Density Anomaly in Cooling
It turns out that this tricky property is called a density anomaly. The same pattern is typical not only for water, but also for some other substances, such as germanium, silicon, gallium, antimony, bismuth, and cerium.
If we go back to water, however, things are quite interesting. First, water really gets denser as it cools and reaches its maximum density at +4 degrees Celsius. All the while, the volume of water being cooled does decrease. But then the volume of the cooled water begins to increase even though it is cooling, it crystallizes and the ice also increases in volume, which exceeds the volume of the original liquid.
This tricky feature makes water ideal for filling a body of water. After all, if rivers and lakes had any other liquid, the crystallization of that liquid would cause pieces of that "ice" to sink.Well, ice from ordinary water, lighter than water itself, so it floats perfectly on the surface. So a body of water can be covered with a crust of ice, and under it there will be water that will not freeze and allow the underwater inhabitants to survive the cold weather.
What happens on an "atomic" level
The answer to "why" already exists. Let's remember what a water molecule looks like. It's painted on almost every fence.
One big ball representing an oxygen atom and two smaller balls representing hydrogen atoms. In order to join together into a group of molecules, the atoms need to make chemical bonds. Trying to make these bonds orients this strange shape of a water molecule in space and makes it magnetic to other atoms.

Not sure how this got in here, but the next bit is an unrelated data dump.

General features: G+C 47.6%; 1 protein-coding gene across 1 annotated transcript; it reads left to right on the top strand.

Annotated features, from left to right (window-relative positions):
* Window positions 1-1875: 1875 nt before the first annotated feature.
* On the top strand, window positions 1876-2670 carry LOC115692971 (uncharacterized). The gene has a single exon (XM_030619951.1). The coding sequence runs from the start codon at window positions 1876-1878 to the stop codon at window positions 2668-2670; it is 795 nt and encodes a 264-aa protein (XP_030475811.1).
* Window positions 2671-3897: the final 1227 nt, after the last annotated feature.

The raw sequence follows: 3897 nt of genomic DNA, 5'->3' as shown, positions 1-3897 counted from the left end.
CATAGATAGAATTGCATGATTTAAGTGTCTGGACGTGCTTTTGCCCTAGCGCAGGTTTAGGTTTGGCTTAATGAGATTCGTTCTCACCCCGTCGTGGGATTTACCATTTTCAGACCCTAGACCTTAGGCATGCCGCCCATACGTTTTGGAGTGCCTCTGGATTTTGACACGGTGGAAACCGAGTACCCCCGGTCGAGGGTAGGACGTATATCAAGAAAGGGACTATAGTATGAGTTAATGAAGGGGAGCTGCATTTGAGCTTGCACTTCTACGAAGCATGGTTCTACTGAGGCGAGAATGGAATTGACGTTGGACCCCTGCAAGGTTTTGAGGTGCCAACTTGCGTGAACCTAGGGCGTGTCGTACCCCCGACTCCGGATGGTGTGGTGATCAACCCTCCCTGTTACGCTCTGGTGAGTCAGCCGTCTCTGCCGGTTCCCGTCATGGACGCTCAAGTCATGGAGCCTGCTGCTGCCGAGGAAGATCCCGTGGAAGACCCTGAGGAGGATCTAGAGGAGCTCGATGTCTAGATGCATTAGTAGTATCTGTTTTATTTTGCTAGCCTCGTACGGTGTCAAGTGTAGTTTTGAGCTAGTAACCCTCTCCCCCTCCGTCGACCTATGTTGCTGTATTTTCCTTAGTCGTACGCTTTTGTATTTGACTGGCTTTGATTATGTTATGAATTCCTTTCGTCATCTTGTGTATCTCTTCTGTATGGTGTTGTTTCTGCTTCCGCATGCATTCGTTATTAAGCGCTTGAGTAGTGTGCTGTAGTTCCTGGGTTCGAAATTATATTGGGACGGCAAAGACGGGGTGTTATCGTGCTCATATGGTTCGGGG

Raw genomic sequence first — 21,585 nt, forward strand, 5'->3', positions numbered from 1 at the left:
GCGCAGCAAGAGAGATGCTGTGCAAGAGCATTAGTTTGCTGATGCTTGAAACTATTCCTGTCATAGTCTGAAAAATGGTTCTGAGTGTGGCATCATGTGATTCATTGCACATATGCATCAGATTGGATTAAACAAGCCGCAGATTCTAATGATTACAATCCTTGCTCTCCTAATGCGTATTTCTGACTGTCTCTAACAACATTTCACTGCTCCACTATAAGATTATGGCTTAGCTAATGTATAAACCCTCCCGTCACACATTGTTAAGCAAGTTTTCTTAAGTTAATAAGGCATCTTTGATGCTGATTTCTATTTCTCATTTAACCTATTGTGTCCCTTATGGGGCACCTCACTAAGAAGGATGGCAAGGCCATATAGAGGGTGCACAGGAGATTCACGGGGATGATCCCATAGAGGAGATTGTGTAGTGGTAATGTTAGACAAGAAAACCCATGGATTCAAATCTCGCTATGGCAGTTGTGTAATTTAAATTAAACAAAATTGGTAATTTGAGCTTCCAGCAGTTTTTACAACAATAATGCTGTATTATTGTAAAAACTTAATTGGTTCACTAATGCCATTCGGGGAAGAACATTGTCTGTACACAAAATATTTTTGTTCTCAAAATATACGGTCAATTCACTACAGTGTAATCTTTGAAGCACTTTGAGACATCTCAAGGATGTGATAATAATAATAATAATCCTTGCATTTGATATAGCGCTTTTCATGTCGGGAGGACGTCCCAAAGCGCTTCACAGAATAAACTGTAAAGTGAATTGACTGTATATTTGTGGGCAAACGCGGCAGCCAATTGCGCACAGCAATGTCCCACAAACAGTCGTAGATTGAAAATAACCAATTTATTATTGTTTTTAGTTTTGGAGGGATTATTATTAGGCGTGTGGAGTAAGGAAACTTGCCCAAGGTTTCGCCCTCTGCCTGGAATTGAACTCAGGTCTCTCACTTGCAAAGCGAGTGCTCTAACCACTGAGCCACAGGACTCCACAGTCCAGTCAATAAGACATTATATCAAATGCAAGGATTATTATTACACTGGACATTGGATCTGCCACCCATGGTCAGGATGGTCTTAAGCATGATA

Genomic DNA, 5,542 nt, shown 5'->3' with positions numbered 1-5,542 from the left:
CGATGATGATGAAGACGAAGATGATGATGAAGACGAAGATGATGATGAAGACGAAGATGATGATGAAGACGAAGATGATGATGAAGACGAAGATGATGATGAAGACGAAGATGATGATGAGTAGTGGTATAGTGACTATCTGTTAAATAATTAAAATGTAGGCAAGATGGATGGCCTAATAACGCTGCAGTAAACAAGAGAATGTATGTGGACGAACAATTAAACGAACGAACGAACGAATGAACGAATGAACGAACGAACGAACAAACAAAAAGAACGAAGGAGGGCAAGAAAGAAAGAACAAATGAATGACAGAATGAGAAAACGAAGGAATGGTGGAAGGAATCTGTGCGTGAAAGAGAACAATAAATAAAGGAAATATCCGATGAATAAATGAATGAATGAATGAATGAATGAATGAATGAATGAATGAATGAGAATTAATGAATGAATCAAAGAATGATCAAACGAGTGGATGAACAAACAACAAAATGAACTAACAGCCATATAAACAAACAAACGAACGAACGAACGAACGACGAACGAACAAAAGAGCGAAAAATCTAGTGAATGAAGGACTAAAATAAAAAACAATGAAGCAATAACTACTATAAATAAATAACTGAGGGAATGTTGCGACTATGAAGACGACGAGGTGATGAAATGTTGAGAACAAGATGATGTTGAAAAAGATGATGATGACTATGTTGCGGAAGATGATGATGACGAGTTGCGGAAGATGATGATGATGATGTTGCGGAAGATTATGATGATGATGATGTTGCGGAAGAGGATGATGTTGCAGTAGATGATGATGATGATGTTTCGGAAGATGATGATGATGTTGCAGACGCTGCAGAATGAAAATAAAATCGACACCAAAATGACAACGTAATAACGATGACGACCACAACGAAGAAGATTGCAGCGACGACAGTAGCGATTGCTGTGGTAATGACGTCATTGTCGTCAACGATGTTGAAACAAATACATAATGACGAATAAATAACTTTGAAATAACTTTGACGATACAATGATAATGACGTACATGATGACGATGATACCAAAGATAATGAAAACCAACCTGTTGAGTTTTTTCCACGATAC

As long as the molecules are mobile and crystallization has not begun, they simply hold each other close. Water is then liquid. When the mobility of the water molecule decreases due to cooling, the molecules begin to move much less and, due to their asymmetric structure, form complex structures.
These structures resemble rhombuses, with HOH molecules at the tops. Such a structure inevitably occupies a larger volume than simple water. It turns out that the volume of crystallized water increases because of the construction of a crystal structure in which the distance between the molecules is greater than that of liquid water. And the distance itself is determined here by the specifics of the interatomic bonding, which orients the molecules relative to each other.